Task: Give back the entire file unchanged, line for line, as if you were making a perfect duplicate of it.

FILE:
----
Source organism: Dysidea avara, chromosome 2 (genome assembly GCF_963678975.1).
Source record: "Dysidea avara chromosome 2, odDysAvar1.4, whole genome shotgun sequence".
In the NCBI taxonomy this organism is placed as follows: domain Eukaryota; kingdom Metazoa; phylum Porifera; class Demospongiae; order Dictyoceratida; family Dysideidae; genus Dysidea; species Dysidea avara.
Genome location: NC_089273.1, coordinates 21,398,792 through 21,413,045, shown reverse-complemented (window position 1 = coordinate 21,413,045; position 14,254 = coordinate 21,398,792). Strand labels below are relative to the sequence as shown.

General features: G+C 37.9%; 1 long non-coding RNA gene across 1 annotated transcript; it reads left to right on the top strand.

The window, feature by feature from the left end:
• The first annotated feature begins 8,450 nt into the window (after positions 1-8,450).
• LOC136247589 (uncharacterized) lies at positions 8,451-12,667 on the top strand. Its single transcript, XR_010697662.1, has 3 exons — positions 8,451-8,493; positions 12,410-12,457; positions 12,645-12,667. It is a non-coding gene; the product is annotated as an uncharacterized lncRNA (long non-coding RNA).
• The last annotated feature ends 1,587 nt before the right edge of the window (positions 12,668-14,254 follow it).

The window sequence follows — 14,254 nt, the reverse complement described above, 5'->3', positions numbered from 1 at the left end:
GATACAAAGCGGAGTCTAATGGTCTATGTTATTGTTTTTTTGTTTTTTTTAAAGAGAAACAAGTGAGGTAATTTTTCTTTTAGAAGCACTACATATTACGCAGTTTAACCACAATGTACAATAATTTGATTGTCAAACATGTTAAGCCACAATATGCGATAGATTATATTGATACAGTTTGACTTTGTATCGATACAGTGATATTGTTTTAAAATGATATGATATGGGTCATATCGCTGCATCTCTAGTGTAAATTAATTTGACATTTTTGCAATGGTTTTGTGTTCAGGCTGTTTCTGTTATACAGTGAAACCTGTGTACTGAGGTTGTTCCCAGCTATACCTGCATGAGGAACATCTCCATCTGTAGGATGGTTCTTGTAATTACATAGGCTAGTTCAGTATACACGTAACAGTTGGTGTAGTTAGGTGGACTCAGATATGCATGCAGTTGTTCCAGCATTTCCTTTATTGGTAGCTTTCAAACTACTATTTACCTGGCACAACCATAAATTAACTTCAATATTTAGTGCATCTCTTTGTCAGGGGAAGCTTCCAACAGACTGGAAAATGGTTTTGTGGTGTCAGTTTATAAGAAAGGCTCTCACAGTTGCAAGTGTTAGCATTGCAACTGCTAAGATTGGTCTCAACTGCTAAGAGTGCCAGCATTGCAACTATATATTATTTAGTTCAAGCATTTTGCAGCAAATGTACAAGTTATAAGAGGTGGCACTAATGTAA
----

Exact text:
Source organism: Dysidea avara, chromosome 2 (genome assembly GCF_963678975.1).
Source record: "Dysidea avara chromosome 2, odDysAvar1.4, whole genome shotgun sequence".
In the NCBI taxonomy this organism is placed as follows: domain Eukaryota; kingdom Metazoa; phylum Porifera; class Demospongiae; order Dictyoceratida; family Dysideidae; genus Dysidea; species Dysidea avara.
Genome location: NC_089273.1, coordinates 21,398,792 through 21,413,045, shown reverse-complemented (window position 1 = coordinate 21,413,045; position 14,254 = coordinate 21,398,792). Strand labels below are relative to the sequence as shown.

General features: G+C 37.9%; 1 long non-coding RNA gene across 1 annotated transcript; it reads left to right on the top strand.

The window, feature by feature from the left end:
• The first annotated feature begins 8,450 nt into the window (after positions 1-8,450).
• LOC136247589 (uncharacterized) lies at positions 8,451-12,667 on the top strand. Its single transcript, XR_010697662.1, has 3 exons — positions 8,451-8,493; positions 12,410-12,457; positions 12,645-12,667. It is a non-coding gene; the product is annotated as an uncharacterized lncRNA (long non-coding RNA).
• The last annotated feature ends 1,587 nt before the right edge of the window (positions 12,668-14,254 follow it).

The window sequence follows — 14,254 nt, the reverse complement described above, 5'->3', positions numbered from 1 at the left end:
GATACAAAGCGGAGTCTAATGGTCTATGTTATTGTTTTTTTGTTTTTTTTAAAGAGAAACAAGTGAGGTAATTTTTCTTTTAGAAGCACTACATATTACGCAGTTTAACCACAATGTACAATAATTTGATTGTCAAACATGTTAAGCCACAATATGCGATAGATTATATTGATACAGTTTGACTTTGTATCGATACAGTGATATTGTTTTAAAATGATATGATATGGGTCATATCGCTGCATCTCTAGTGTAAATTAATTTGACATTTTTGCAATGGTTTTGTGTTCAGGCTGTTTCTGTTATACAGTGAAACCTGTGTACTGAGGTTGTTCCCAGCTATACCTGCATGAGGAACATCTCCATCTGTAGGATGGTTCTTGTAATTACATAGGCTAGTTCAGTATACACGTAACAGTTGGTGTAGTTAGGTGGACTCAGATATGCATGCAGTTGTTCCAGCATTTCCTTTATTGGTAGCTTTCAAACTACTATTTACCTGGCACAACCATAAATTAACTTCAATATTTAGTGCATCTCTTTGTCAGGGGAAGCTTCCAACAGACTGGAAAATGGTTTTGTGGTGTCAGTTTATAAGAAAGGCTCTCACAGTTGCAAGTGTTAGCATTGCAACTGCTAAGATTGGTCTCAACTGCTAAGAGTGCCAGCATTGCAACTATATATTATTTAGTTCAAGCATTTTGCAGCAAATGTACAAGTTATAAGAGGTGGCACTAATGTAA